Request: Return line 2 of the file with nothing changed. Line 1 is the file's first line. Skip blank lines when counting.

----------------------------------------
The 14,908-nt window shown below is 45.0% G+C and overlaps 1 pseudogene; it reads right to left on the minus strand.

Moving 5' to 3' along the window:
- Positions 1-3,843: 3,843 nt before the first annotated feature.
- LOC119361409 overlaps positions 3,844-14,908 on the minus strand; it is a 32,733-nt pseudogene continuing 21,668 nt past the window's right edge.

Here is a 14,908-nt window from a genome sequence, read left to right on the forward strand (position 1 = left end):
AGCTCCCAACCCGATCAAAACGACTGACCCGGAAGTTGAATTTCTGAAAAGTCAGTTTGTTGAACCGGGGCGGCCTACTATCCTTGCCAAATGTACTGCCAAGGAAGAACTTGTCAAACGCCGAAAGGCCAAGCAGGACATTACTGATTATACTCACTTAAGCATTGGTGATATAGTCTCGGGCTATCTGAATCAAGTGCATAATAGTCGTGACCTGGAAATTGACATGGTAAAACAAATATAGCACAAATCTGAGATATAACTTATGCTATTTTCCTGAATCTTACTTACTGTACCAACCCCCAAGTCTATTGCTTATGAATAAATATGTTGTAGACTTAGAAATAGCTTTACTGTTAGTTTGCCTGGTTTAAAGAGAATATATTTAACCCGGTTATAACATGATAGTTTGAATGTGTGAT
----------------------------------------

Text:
Moving 5' to 3' along the window: